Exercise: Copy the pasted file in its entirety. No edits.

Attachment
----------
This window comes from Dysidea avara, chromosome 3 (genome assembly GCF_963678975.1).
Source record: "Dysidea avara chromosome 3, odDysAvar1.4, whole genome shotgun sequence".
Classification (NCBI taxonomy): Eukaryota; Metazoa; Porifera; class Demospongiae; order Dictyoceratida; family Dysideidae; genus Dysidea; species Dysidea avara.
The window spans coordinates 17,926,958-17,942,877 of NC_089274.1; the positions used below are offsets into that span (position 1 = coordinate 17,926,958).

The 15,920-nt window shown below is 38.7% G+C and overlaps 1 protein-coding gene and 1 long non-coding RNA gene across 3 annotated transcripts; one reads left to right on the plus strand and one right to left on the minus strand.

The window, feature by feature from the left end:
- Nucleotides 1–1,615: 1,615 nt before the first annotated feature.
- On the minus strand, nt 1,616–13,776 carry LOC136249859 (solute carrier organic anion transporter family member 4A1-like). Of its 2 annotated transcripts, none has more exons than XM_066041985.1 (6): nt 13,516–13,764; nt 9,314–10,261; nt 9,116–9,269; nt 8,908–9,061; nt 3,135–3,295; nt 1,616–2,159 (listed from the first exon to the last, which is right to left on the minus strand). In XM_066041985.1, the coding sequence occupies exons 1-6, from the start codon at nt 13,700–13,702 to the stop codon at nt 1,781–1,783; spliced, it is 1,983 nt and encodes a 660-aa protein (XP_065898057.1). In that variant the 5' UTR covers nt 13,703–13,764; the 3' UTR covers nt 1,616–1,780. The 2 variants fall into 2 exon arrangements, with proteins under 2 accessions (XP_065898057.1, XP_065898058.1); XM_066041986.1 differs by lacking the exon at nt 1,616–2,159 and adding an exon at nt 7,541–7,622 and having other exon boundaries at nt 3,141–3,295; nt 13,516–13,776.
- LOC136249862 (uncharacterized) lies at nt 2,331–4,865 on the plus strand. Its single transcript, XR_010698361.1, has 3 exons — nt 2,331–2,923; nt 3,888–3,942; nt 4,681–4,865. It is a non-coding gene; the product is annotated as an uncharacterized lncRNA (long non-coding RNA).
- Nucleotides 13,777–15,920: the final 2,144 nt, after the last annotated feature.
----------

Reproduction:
This window comes from Dysidea avara, chromosome 3 (genome assembly GCF_963678975.1).
Source record: "Dysidea avara chromosome 3, odDysAvar1.4, whole genome shotgun sequence".
Classification (NCBI taxonomy): Eukaryota; Metazoa; Porifera; class Demospongiae; order Dictyoceratida; family Dysideidae; genus Dysidea; species Dysidea avara.
The window spans coordinates 17,926,958-17,942,877 of NC_089274.1; the positions used below are offsets into that span (position 1 = coordinate 17,926,958).

The 15,920-nt window shown below is 38.7% G+C and overlaps 1 protein-coding gene and 1 long non-coding RNA gene across 3 annotated transcripts; one reads left to right on the plus strand and one right to left on the minus strand.

The window, feature by feature from the left end:
- Nucleotides 1–1,615: 1,615 nt before the first annotated feature.
- On the minus strand, nt 1,616–13,776 carry LOC136249859 (solute carrier organic anion transporter family member 4A1-like). Of its 2 annotated transcripts, none has more exons than XM_066041985.1 (6): nt 13,516–13,764; nt 9,314–10,261; nt 9,116–9,269; nt 8,908–9,061; nt 3,135–3,295; nt 1,616–2,159 (listed from the first exon to the last, which is right to left on the minus strand). In XM_066041985.1, the coding sequence occupies exons 1-6, from the start codon at nt 13,700–13,702 to the stop codon at nt 1,781–1,783; spliced, it is 1,983 nt and encodes a 660-aa protein (XP_065898057.1). In that variant the 5' UTR covers nt 13,703–13,764; the 3' UTR covers nt 1,616–1,780. The 2 variants fall into 2 exon arrangements, with proteins under 2 accessions (XP_065898057.1, XP_065898058.1); XM_066041986.1 differs by lacking the exon at nt 1,616–2,159 and adding an exon at nt 7,541–7,622 and having other exon boundaries at nt 3,141–3,295; nt 13,516–13,776.
- LOC136249862 (uncharacterized) lies at nt 2,331–4,865 on the plus strand. Its single transcript, XR_010698361.1, has 3 exons — nt 2,331–2,923; nt 3,888–3,942; nt 4,681–4,865. It is a non-coding gene; the product is annotated as an uncharacterized lncRNA (long non-coding RNA).
- Nucleotides 13,777–15,920: the final 2,144 nt, after the last annotated feature.